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Monday, 7 August 2017

Fat Chance of Helping the Obese


Being fat is NOT GOOD. Neither is being super skinny to the point of anorexia. Being overweight is not something that should be encouraged. It is not ‘empowering’ to tell an obese person that they can stay the same and not change their lifestyle. It is not fucking ‘fatphobic’ to say that being overweight comes with a plethora of health problems. It is not rude to politely suggest to an overweight friend ways of helping themselves lose weight and reduce their health risks.

I’ve had overweight friends, and I’m aware it’s a sensitive thing to discuss. You don’t want to hurt the feelings of someone you care about. Directly saying ‘go lose weight!’ is not helpful. Lots of overweight people also have problems they can’t control like slow metabolism, thyroid problems, or simply genes. I have slim, short parents so I’m (fairly) slim and short. Despite the fact that I stuff myself with Burger King Burgers everyday (I’m joking) I still weigh only about 57kg.

If I had a friend who was drinking themselves to death almost every day – and I did, I used to see her in the mirror all the time – I would gently advise her to stop or cut down. But you can’t help someone who doesn’t want to help themselves. If a person has a problem of any kind – food, sex, drugs, alcohol, gambling, SHOPPING – the only person that can help them is them. Once they turn around and decide, look; I think I need to change something here, then you’re ready to help them. Until then they won’t stop.
Yup, you can be addicted to shopping like Becky here...
‘Fat Acceptance’ is helping no one. The awful irony of it is that it claims to support ‘all’ body types, yet shames images of healthy attractive people and says it’s ‘fat shaming.’ I agree, idealised bodies are constantly shown in the media and we should accept how we look as long as we’re healthy. I don’t think I’m ever gonna have a pancake flat stomach; I have stretch marks, my hands sweat constantly, if I don’t shave I’ll turn into an ape – you get me. There is no such thing as a ‘perfect’ body. But there is such a thing as an unhealthy body.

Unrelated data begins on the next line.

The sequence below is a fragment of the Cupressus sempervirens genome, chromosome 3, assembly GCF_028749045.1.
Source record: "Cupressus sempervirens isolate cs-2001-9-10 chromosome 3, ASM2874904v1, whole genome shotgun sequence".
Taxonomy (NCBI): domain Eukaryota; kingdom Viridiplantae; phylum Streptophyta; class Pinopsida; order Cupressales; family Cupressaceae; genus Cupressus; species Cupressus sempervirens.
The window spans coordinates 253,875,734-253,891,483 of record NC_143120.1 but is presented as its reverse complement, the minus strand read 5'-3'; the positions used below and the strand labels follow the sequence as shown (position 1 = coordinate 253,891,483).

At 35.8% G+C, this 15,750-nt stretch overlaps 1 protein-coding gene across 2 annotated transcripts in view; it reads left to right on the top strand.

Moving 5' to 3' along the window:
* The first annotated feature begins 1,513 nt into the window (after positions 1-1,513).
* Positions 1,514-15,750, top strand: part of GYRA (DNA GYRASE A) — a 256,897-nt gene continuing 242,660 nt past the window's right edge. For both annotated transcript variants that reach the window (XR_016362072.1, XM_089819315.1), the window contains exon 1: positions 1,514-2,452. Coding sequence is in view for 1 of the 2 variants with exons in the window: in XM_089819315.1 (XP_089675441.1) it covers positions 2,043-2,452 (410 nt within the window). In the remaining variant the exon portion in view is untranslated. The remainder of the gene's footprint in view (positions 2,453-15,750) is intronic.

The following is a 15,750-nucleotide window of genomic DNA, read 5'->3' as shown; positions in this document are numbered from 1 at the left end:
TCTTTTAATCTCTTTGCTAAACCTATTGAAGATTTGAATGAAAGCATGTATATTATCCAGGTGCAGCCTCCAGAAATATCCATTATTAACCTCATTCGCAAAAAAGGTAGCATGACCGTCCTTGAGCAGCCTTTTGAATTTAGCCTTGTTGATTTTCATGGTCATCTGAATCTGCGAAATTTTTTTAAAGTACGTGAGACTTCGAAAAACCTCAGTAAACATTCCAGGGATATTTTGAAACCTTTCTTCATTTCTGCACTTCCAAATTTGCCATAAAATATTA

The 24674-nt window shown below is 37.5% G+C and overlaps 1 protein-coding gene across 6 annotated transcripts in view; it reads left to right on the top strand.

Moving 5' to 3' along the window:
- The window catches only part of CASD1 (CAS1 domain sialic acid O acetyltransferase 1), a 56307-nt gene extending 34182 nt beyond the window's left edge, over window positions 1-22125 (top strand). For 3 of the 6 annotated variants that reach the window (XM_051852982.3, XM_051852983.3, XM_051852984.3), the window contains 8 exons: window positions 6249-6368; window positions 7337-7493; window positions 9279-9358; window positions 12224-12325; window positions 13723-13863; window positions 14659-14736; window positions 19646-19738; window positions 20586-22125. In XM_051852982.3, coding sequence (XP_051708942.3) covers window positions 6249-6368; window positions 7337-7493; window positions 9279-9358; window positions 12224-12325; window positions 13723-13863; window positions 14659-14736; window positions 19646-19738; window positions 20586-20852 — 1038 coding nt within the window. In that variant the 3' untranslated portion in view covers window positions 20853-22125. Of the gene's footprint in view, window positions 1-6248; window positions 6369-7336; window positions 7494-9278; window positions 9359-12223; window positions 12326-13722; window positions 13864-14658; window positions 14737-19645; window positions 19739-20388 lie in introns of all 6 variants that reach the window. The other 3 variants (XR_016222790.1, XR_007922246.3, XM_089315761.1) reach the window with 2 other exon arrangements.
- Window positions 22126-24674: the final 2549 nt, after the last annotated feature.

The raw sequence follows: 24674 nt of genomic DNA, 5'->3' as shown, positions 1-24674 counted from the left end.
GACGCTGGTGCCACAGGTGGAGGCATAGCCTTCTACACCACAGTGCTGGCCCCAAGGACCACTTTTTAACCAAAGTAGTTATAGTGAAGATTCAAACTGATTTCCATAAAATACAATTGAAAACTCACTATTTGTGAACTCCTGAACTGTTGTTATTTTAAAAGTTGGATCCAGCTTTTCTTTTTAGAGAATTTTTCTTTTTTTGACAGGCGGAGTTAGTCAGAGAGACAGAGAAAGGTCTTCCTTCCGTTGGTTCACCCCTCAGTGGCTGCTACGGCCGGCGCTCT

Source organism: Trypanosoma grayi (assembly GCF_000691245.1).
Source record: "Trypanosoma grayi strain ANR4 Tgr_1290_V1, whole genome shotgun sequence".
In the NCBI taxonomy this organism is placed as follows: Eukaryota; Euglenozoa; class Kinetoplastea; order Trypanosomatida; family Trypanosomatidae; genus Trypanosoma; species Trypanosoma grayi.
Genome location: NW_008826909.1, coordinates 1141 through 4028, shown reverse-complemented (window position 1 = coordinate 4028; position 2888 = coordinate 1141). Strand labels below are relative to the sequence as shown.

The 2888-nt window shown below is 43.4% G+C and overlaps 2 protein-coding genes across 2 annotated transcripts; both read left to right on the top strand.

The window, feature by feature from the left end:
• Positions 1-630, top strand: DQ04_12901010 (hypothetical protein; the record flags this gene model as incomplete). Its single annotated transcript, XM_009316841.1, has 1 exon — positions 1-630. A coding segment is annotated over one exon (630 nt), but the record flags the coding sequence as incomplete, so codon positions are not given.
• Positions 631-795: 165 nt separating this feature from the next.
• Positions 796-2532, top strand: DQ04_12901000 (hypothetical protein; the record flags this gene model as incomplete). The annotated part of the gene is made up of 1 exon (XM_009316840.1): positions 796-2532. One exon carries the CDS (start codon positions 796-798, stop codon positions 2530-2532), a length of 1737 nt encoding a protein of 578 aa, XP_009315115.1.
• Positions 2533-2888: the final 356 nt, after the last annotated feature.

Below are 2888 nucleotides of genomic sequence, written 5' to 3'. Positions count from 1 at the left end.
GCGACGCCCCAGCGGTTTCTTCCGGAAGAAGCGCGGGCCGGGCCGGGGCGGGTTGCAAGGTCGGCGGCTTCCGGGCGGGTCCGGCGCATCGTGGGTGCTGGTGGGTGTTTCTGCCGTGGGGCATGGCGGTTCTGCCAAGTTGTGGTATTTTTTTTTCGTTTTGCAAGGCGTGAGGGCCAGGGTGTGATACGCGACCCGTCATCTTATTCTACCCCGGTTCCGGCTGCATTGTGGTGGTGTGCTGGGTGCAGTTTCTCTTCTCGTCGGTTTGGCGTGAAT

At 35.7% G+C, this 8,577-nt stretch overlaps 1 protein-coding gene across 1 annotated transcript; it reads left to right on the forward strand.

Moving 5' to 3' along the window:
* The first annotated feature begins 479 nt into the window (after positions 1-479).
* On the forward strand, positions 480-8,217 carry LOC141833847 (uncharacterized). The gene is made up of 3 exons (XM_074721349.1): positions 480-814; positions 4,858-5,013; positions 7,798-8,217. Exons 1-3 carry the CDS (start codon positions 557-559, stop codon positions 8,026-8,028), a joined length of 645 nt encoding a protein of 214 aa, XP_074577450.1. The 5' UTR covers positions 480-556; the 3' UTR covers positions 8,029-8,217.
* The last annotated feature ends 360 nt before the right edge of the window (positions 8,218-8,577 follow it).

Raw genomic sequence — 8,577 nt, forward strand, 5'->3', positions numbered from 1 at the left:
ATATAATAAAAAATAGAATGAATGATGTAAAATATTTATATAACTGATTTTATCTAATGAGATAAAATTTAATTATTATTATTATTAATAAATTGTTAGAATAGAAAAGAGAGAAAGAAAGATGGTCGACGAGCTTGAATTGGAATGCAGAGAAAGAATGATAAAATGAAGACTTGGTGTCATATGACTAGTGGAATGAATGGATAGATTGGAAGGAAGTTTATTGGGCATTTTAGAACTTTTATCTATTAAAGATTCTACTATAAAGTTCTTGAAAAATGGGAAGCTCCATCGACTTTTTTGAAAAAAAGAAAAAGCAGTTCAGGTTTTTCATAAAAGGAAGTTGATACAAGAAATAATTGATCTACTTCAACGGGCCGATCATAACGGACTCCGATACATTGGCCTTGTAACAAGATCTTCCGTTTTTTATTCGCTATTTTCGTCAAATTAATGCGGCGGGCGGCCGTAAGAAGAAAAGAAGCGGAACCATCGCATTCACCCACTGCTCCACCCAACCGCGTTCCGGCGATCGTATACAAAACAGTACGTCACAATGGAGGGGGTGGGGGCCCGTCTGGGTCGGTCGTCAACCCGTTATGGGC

If someone was starving themselves to death and not eating would you say ‘thin acceptance! You need to accept that there’s nothing wrong with you! Sure, your bones are jutting out and you can practically see your ribcage but you’re fine!’ Would you honestly tell someone that? It works both ways. Being overweight increases risks of cancer, diabetes, heart disease, gout and other problems. By turning a blind eye to this and calling it ‘fatphobic’, you’re pretty much saying it’s ok for people to give themselves a slow death.

Health and fitness programs are there for a reason. I wouldn’t call myself the epitome of perfect health, but I’m not clinically overweight or underweight. I drink lots of water, I eat fruit, I take Vitamin C tablets, I try to eat as balanced as I can (be bothered). I walk everywhere and play drums. I probably sleep too much and could use more exercise, but whatever. The point is; my lifestyle is not killing me. I don’t drink, use drugs, smoke (regularly), I don’t drink caffeine and eat less sugar than I used to. I’m a generally healthy person.

Someone that is severely overweight is not a healthy person. If I was very fat I would look at ways to change the way I live. But I’m not.  Binging on junk has never made me fat. It’s a bad habit and drinking is worse but it never made me fat. Some people have slower metabolisms. It takes longer for the body to break down certain foods. Just like some people have faster metabolisms and don’t seem to put on any weight. If the way you’re living your life is having a bad effect on your health, something needs to change. ‘Fat acceptance’ is nonsense that needs to be thrown in the trash.

2 comments:

  1. I agree with most of this. My further thoughts:

    1. Media marketing goes with aspirational images because they tend to work better at drawing the customer in.

    2. I believe the "perfect" body is the "healthy" body. When you are the weight and size etc. you want to be, you feel healthy and perfect. It's more realistic than it seems. :)

    ReplyDelete
    Replies
    1. Exactly, looking and being healthy and dressing well is all tied to self esteem.

      Delete

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